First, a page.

You get a generous 133gsm of insulation in the body and arms, and 80gsm in the hood where a bit less thickness is required (and being thinner is better for both mobility and being able to hear what your partner is shouting at the far end of a 60m rope). It may be worth comparing with a similar product to use the same fill, Mountain Equipment's Fitzroy. This contains 120gsm in the body, with an additional layer of 60gsm across the shoulders, and 80gsm in the sleeves and hood.

Without carrying two jackets to use on the same day a head-to-head warmth-off is not on the cards, but I've worn both enough to have at least something of an opinion. In terms of insulating performance the end result is not dramatically different, but I feel the Generator Alpine just has the edge over the Fitzroy, thanks to its thicker sleeves and slightly greater weight in the body overall. If you wanted anything significantly warmer still (and it'd need to be a very long frigid belay before I did) then your obvious alternative would be Mountain Equipment's new Citadel; sticking with Rab, you'd have to switch to a down jacket, and accept the obvious damp weather drawback.

Fabric

The Generator Alpine comes in a choice of two colours, a bright green and the stealth black they sent me to review. Black seems ill-advised for a winter jacket, because it's both duller in photos and less visible should you need to be found. Unless you're an aspiring ninja, brighter is invariably better.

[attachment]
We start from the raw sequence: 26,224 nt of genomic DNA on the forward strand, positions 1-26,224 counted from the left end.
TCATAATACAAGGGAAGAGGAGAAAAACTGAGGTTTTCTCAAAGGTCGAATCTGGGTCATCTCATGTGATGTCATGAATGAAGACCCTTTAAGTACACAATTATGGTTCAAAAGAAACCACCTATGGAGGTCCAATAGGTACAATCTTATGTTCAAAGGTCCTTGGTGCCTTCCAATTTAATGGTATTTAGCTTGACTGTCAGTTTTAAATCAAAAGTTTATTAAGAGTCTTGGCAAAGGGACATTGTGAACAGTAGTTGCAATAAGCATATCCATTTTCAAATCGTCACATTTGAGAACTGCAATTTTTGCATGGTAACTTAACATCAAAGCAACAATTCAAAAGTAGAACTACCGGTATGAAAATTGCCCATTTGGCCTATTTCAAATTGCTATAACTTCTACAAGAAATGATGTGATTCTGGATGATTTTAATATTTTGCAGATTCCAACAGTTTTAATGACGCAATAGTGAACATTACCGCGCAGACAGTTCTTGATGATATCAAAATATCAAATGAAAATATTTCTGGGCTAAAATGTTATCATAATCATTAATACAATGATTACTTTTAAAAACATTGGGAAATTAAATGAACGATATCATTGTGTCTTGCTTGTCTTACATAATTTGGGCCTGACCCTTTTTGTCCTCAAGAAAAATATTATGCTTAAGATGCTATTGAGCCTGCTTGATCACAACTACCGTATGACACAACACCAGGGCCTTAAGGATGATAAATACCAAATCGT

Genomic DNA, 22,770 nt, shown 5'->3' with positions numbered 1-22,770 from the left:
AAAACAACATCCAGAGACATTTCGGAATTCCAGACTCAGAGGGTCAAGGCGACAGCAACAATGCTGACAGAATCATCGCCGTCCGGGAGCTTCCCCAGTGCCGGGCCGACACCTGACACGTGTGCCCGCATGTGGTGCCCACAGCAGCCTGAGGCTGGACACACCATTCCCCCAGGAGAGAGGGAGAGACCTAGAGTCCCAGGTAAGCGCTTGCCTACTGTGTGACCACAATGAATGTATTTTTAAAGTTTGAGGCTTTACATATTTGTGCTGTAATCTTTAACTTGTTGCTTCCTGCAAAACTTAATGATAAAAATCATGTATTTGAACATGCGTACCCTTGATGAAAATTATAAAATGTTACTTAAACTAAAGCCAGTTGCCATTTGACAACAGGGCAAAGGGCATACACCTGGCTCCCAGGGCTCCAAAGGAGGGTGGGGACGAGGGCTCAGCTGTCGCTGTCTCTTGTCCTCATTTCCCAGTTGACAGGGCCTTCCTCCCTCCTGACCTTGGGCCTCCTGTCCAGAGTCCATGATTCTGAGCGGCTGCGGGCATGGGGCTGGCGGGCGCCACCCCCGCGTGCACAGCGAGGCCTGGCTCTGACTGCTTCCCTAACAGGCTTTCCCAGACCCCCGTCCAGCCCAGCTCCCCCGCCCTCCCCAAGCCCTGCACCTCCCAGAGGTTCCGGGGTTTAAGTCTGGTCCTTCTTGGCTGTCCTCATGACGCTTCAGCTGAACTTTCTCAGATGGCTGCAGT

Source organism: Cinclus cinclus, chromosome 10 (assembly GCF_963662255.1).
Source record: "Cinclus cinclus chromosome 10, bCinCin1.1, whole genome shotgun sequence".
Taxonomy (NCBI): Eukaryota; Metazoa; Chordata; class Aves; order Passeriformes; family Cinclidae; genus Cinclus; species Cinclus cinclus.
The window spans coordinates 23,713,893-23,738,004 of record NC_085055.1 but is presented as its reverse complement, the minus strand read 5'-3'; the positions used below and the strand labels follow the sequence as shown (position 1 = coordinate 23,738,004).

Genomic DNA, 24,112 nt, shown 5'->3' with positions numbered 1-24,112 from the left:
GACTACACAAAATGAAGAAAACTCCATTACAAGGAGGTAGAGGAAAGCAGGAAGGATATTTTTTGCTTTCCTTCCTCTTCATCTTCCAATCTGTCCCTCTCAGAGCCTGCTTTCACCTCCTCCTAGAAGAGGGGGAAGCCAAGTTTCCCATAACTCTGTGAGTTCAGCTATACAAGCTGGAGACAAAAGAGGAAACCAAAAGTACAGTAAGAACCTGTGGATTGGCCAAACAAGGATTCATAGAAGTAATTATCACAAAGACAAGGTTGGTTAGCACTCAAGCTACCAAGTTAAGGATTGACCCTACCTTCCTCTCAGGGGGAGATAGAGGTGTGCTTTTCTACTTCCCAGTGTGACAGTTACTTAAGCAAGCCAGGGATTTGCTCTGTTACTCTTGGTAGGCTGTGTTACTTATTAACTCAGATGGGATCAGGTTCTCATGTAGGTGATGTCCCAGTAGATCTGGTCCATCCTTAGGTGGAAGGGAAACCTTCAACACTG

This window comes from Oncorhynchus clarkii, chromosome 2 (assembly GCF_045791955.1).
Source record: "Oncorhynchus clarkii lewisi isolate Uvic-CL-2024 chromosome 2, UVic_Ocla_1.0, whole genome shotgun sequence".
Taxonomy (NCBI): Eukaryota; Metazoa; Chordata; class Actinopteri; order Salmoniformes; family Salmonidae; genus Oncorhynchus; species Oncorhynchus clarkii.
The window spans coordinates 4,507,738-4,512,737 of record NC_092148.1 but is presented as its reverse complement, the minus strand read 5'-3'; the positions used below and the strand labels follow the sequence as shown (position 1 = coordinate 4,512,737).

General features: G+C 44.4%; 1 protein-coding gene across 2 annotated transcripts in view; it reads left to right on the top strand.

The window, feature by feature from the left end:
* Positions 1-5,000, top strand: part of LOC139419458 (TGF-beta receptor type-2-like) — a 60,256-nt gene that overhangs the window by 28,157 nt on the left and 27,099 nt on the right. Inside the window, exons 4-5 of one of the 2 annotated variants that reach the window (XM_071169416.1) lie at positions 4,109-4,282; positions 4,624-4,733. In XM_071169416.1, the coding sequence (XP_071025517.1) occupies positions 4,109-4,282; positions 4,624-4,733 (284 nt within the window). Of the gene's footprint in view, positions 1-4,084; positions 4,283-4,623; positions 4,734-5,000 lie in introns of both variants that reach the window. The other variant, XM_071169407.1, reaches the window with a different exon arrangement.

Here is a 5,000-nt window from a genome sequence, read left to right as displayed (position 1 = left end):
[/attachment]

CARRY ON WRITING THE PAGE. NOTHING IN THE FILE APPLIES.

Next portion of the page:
Two different 20D fabrics are used outside, a fact that's more immediately apparent with the green colourway. On areas of higher wear, over the shoulders, chest and much of the sleeves, Rab have gone for Pertex Quantum Pro, with something called 'Diamond Fuse Technology'. This, they explain, uses yarns with diamond shaped filaments, which "interlock seamlessly when woven, creating a flatter fabric surface than can be achieved with traditional circular yarns". The result is a "durable and snag resistant fabric that excels in abrasive environments with increased water beading properties, remaining strong and secure over extended wear and washing" they say. Despite being noticeably thin this does seem to be reasonably hard-wearing.

Cold, windy testing conditions on Beinn Eighe; a beefier outer fabric might not have gone amiss  © Dan Bailey
Cold, windy testing conditions on Beinn Eighe; a beefier outer fabric might not have gone amiss
© Dan Bailey